Success measures for micro-business entrepreneurial attendees at significant events : two case studies from the world's largest music industry event
conference contributionposted on 2017-12-06, 00:00 authored by Arthur JacksonArthur Jackson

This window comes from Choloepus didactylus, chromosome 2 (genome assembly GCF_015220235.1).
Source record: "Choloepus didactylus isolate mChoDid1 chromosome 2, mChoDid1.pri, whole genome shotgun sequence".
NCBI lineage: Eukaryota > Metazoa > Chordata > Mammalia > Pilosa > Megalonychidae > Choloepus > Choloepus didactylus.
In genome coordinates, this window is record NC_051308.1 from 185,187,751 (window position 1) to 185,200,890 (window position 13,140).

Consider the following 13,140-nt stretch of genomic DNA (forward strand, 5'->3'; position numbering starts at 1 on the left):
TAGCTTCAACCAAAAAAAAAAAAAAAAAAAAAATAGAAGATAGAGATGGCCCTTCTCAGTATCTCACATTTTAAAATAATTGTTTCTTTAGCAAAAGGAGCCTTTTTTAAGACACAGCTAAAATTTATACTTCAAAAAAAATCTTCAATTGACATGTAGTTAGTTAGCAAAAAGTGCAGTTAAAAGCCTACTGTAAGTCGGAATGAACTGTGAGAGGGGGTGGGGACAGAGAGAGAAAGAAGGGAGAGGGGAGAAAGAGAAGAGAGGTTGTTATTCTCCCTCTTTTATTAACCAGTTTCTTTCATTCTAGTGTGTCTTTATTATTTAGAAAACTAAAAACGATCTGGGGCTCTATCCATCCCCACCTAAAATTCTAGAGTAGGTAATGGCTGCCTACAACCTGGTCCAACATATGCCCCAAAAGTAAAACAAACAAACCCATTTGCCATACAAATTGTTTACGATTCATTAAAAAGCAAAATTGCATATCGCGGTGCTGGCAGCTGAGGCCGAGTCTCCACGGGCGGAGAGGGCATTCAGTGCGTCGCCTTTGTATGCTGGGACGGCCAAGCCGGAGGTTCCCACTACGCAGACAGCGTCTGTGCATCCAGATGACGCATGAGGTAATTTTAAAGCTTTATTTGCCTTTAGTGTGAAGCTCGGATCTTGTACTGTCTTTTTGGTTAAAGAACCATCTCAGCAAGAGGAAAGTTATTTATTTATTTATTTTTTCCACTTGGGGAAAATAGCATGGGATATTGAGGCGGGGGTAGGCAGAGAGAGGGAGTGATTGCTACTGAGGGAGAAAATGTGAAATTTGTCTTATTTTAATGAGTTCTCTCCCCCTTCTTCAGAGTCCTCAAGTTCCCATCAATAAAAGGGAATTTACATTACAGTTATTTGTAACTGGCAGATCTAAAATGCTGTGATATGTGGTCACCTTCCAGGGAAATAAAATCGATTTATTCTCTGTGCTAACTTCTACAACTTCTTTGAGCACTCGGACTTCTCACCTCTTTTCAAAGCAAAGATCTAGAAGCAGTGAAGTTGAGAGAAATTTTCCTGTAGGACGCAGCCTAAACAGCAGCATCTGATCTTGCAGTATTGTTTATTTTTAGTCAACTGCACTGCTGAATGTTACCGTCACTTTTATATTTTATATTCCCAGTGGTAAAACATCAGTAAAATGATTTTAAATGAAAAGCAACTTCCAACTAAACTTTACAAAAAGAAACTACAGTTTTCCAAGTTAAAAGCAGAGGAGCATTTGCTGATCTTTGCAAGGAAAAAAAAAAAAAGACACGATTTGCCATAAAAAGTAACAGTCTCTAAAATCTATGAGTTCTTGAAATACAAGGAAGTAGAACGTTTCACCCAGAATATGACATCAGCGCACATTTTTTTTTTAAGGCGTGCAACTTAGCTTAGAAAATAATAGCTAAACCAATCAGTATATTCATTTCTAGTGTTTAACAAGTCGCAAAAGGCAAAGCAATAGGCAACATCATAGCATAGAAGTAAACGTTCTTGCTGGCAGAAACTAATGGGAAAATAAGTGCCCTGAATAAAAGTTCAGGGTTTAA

The academic and popular business literature has much to say about 'success' and what a good thing it is to pursue. In more recent times there has been increasing attention to performance measures, KPI's, and both financial and marketing metrics. Much of this, however, has been focussed on medium to very large trading companies and public sector entities who must increasingly justifY themselves in an atmosphere of growing economic rationalism. There is much less known about entrepreneurial micro-business "success", especially when it is connected to participation in a special Event where objectives are more in terms of initial exposure, credibility, promotion, distribution and networking rather than an immediate trading opportunity that can be measured fairly well in the accounts. This paper will discuss this context using a case study approach that looks at the involvement of 2 artists, Shane Nicholson and 'End of Fashion', both managed by "OneLouder Management", in the South by South West Music Festival and Conference in Austin, Texas, the world's largest music industry event. The paper looks at what literature there is on the main performance and success metrics and the main factors that have been associated with success/failure, and then comments on these in relation to the objectives that were set by the artists' managers for the event as well as any measures of possible success that they had identified. The paper also examines the specific criteria more closely aligned to entrepreneurial efforts to enhance the careers of creative artists in an international event environment. Here the paper attempts to integrate some of the literature on 'success' in international new product/service launches, in celebrity marketing, and in event involvement. The 2 cases suggest that, rather than being dwarfed and rendered insignificant, a micro-business can achieve most of their objectives and considerable success in attending a large event provided they set realistic but challenging goals, give meticulous attention to detail, give as much attention to pre-and post-Event work as the event itself, and utilise the fundamentals of both small business management and celebrity marketing, both within the micro-business' particular industry but also the general principles available in the literature.